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Philanthropy leader King McGlaughon passes away at 62

Posted by National Association of Charitable Gift Planners on Jun 2, 2014 9:42:18 AM

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Posted in: Philanthropy North Carolina- Nonprofit News Roundup 5.30.14

H. King McGlaughon Jr., a North Carolinian who was a national leader and expert in philanthropy and wealth management, died May 21 at Wake Forest Baptist Medical Center in Winston-Salem. He had been diagnosed with cancer only a few months earlier. He was 62.

 

McGlaughon, a lawyer and ordained Episcopal priest, had moved to Winston-Salem in March after his departure as CEO of Foundation Source, a company in Fairfield, Conn., that provides private foundations with advisory services and web-based administration and grantmaking.

Raised in Raleigh, McGlaughon was a graduate of the University of North Carolina at Chapel Hill, where he was a Morehead Scholar, and of its law school, where he served as editor in chief of The North Carolina Law Review.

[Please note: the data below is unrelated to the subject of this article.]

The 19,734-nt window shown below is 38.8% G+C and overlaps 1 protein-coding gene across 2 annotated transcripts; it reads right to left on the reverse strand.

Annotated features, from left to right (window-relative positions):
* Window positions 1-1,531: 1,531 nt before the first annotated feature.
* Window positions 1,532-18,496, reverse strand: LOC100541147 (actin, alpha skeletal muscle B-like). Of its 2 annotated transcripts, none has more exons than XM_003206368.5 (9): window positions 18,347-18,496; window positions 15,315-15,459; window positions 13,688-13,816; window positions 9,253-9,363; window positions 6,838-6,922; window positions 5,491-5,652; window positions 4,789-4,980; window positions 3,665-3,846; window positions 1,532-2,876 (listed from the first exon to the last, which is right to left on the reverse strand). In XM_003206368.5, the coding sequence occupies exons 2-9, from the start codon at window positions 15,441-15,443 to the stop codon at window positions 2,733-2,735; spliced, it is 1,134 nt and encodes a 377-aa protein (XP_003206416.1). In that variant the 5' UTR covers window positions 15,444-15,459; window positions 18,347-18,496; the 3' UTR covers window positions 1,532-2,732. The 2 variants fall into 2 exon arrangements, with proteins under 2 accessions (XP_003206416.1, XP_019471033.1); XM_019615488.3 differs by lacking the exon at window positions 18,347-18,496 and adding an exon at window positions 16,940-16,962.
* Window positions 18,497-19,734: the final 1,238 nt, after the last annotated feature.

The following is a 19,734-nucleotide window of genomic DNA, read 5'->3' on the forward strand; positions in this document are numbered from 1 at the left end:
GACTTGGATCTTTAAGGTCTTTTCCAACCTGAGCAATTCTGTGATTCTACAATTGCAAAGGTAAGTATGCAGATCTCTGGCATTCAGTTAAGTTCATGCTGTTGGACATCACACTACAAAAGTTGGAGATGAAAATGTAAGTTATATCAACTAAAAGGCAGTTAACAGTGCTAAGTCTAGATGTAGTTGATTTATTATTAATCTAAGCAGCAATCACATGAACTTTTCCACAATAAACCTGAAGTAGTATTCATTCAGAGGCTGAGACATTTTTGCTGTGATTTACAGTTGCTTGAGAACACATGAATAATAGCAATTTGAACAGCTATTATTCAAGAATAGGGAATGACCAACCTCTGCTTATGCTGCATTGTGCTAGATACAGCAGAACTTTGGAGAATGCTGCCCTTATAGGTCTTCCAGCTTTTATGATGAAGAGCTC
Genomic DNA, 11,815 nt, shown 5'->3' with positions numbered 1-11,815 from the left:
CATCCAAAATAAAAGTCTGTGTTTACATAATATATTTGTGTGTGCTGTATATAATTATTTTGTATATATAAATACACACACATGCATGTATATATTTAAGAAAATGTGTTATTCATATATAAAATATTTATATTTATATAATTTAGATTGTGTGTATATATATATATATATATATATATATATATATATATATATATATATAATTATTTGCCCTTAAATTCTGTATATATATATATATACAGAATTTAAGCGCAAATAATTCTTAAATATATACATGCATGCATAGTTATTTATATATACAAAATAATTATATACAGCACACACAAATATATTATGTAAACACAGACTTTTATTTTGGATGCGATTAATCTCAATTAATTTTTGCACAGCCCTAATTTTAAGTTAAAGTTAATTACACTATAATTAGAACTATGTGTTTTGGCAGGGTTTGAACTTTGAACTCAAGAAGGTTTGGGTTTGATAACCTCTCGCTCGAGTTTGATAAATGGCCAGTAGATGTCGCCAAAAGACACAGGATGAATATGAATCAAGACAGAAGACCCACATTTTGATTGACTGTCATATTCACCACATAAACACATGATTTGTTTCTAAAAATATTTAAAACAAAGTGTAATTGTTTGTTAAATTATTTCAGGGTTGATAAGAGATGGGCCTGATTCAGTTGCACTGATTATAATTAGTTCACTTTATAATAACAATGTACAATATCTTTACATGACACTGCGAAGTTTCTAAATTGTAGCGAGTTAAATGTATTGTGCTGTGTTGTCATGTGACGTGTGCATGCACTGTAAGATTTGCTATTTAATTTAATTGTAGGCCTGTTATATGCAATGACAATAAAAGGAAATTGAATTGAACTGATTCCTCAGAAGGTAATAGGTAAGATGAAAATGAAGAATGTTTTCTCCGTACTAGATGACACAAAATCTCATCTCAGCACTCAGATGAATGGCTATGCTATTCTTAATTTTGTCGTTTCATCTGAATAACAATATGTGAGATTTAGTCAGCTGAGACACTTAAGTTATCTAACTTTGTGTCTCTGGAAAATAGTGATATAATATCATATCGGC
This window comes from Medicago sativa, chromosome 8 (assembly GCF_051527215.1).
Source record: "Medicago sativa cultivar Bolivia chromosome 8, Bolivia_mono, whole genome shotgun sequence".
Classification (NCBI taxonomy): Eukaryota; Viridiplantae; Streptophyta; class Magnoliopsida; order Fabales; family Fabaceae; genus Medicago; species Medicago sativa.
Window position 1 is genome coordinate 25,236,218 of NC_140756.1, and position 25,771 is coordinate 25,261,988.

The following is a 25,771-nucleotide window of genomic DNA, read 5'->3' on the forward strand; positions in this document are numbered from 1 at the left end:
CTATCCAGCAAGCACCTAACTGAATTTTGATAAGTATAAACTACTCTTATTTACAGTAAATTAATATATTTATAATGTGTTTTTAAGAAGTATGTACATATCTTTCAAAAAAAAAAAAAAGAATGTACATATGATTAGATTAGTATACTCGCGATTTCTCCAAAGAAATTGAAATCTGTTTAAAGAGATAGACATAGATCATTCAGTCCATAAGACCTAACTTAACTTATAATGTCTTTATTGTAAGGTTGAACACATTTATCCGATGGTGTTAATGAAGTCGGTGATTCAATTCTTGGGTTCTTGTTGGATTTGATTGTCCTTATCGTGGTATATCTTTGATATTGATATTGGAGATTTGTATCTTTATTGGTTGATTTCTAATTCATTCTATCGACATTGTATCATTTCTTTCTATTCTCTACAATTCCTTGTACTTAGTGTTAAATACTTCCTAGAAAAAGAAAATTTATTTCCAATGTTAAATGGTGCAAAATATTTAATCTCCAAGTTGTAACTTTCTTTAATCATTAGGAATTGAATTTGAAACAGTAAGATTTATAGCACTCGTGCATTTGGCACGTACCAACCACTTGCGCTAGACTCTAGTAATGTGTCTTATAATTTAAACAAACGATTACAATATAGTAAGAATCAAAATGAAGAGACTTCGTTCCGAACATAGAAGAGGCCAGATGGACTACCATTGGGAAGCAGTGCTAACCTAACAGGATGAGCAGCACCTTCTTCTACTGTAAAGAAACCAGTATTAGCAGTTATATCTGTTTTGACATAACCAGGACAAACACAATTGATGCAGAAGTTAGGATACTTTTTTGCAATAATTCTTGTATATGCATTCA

Before joining Foundation Source as CEO in 2011, McGlaughon had served in Winston-Salem as senior vice president and chief philanthropic officer in the Wealth Management division at Wells Fargo, previously Wachovia.

As the head of philanthropic services at Wachovia and later Wells Fargo, which serves as the sole trustee of the Kate B. Reynolds Charitable Trust in Winston-Salem, McGlaughon oversaw one of the largest philanthropies in the state.

He previously was senior vice president and managing executive for Nonprofit and Philanthropic Services at Wachovia, also in Winston-Salem, and first vice president and director of the Center for Philanthropy and Nonprofit Management at Merrill Lynch.

He also served as a fundraiser for the Episcopal Diocese of North Carolina, and as executive vice president and professor of philanthropic studies at The American College in Bryn Mawr, Pa.

And he was a keyboardist and saxophonist for the rock band Nantucket.

“A lawyer, a banker and a priest walk into a bar,” McGlaughon once quipped. “That’s me.”

 

Topics: fundraising, Obituaries